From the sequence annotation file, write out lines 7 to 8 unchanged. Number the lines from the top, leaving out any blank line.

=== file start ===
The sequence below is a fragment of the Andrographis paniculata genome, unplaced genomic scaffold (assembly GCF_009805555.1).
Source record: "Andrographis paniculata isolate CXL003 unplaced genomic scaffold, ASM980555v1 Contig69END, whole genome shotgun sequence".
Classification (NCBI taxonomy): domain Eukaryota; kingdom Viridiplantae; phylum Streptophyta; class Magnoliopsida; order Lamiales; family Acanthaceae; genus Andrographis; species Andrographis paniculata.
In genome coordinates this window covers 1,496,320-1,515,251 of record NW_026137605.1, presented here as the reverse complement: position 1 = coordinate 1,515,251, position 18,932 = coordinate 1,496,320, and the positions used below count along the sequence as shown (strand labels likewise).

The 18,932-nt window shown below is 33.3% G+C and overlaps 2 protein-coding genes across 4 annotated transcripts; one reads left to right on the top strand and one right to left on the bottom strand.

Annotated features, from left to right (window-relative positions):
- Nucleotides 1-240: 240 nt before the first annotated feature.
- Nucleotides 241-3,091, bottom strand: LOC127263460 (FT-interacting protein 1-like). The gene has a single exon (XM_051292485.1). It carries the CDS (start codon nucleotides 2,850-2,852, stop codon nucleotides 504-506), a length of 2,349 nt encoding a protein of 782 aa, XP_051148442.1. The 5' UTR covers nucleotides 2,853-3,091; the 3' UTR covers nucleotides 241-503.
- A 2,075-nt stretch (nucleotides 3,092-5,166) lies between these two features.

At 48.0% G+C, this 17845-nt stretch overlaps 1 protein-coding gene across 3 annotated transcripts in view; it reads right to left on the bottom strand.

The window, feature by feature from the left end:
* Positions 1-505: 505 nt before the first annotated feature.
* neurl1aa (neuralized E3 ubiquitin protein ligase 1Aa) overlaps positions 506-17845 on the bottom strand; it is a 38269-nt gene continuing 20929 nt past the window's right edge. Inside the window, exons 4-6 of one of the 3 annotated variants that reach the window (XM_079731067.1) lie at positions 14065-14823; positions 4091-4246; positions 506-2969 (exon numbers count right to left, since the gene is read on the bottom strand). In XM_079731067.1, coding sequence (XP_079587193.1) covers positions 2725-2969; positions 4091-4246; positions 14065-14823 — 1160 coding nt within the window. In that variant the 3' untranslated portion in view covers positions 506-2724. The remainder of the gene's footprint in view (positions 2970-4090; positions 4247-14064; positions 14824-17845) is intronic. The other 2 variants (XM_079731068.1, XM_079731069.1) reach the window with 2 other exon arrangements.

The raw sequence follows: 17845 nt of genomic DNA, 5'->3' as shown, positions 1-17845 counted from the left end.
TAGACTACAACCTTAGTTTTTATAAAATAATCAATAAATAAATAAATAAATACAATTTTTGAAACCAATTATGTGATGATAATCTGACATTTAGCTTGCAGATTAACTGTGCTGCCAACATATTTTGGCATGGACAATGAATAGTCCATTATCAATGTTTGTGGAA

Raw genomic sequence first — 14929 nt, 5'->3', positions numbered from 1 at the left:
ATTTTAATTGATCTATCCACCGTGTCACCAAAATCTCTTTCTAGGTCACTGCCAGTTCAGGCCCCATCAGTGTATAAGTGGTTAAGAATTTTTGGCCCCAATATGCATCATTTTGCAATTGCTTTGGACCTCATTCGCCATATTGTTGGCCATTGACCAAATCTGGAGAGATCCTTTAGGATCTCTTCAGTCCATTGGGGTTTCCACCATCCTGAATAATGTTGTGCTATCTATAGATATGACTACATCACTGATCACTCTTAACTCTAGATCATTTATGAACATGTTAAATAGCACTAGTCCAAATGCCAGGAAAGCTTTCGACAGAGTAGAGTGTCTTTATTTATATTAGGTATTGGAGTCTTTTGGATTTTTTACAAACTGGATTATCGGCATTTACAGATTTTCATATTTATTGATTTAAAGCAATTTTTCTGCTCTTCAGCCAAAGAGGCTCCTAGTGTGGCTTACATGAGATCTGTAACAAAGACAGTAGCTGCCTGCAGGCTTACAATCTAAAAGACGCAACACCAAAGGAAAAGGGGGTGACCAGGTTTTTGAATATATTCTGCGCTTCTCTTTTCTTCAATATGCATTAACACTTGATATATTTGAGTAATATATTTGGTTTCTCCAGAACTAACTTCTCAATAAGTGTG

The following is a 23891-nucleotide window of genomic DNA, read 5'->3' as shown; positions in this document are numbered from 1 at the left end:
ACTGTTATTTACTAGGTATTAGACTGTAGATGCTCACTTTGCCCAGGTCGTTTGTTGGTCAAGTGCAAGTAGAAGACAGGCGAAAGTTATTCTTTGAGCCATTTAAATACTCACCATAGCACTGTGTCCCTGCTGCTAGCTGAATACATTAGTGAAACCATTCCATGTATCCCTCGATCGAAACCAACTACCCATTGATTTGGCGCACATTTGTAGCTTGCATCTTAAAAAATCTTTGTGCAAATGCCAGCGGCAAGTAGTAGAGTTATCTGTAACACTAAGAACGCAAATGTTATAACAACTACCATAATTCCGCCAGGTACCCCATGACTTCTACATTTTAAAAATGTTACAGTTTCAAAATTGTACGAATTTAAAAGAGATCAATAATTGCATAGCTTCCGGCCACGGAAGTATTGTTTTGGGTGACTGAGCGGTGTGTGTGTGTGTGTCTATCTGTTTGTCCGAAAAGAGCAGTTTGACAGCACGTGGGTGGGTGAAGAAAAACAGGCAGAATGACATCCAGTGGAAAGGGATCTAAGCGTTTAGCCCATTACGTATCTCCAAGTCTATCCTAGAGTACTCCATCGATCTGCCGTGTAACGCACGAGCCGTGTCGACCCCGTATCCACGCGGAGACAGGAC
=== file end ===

- Nucleotides 1-240: 240 nt before the first annotated feature.
- Nucleotides 241-3,091, bottom strand: LOC127263460 (FT-interacting protein 1-like). The gene has a single exon (XM_051292485.1). It carries the CDS (start codon nucleotides 2,850-2,852, stop codon nucleotides 504-506), a length of 2,349 nt encoding a protein of 782 aa, XP_051148442.1. The 5' UTR covers nucleotides 2,853-3,091; the 3' UTR covers nucleotides 241-503.